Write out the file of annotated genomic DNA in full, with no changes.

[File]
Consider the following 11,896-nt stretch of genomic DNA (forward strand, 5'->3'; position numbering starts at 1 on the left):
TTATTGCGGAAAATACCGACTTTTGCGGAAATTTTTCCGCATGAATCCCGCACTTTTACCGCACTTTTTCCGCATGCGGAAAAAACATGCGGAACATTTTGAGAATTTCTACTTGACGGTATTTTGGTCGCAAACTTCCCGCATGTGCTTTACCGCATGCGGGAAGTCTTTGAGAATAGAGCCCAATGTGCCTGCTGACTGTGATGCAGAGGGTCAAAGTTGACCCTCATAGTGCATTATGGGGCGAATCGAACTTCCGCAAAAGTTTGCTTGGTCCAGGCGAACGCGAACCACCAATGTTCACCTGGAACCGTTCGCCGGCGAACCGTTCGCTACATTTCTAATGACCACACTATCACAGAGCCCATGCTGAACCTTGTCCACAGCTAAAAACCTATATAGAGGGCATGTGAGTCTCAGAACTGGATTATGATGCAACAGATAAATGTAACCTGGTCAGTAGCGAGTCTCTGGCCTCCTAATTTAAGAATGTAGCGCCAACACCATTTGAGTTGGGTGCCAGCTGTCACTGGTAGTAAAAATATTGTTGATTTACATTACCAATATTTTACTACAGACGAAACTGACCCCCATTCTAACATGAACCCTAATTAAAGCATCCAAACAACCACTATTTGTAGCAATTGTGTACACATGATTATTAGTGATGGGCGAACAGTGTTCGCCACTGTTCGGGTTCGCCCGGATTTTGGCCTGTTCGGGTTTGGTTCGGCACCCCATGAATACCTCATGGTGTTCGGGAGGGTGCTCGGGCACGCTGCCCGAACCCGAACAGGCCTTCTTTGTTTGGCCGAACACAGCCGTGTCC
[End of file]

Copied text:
Consider the following 11,896-nt stretch of genomic DNA (forward strand, 5'->3'; position numbering starts at 1 on the left):
TTATTGCGGAAAATACCGACTTTTGCGGAAATTTTTCCGCATGAATCCCGCACTTTTACCGCACTTTTTCCGCATGCGGAAAAAACATGCGGAACATTTTGAGAATTTCTACTTGACGGTATTTTGGTCGCAAACTTCCCGCATGTGCTTTACCGCATGCGGGAAGTCTTTGAGAATAGAGCCCAATGTGCCTGCTGACTGTGATGCAGAGGGTCAAAGTTGACCCTCATAGTGCATTATGGGGCGAATCGAACTTCCGCAAAAGTTTGCTTGGTCCAGGCGAACGCGAACCACCAATGTTCACCTGGAACCGTTCGCCGGCGAACCGTTCGCTACATTTCTAATGACCACACTATCACAGAGCCCATGCTGAACCTTGTCCACAGCTAAAAACCTATATAGAGGGCATGTGAGTCTCAGAACTGGATTATGATGCAACAGATAAATGTAACCTGGTCAGTAGCGAGTCTCTGGCCTCCTAATTTAAGAATGTAGCGCCAACACCATTTGAGTTGGGTGCCAGCTGTCACTGGTAGTAAAAATATTGTTGATTTACATTACCAATATTTTACTACAGACGAAACTGACCCCCATTCTAACATGAACCCTAATTAAAGCATCCAAACAACCACTATTTGTAGCAATTGTGTACACATGATTATTAGTGATGGGCGAACAGTGTTCGCCACTGTTCGGGTTCGCCCGGATTTTGGCCTGTTCGGGTTTGGTTCGGCACCCCATGAATACCTCATGGTGTTCGGGAGGGTGCTCGGGCACGCTGCCCGAACCCGAACAGGCCTTCTTTGTTTGGCCGAACACAGCCGTGTCC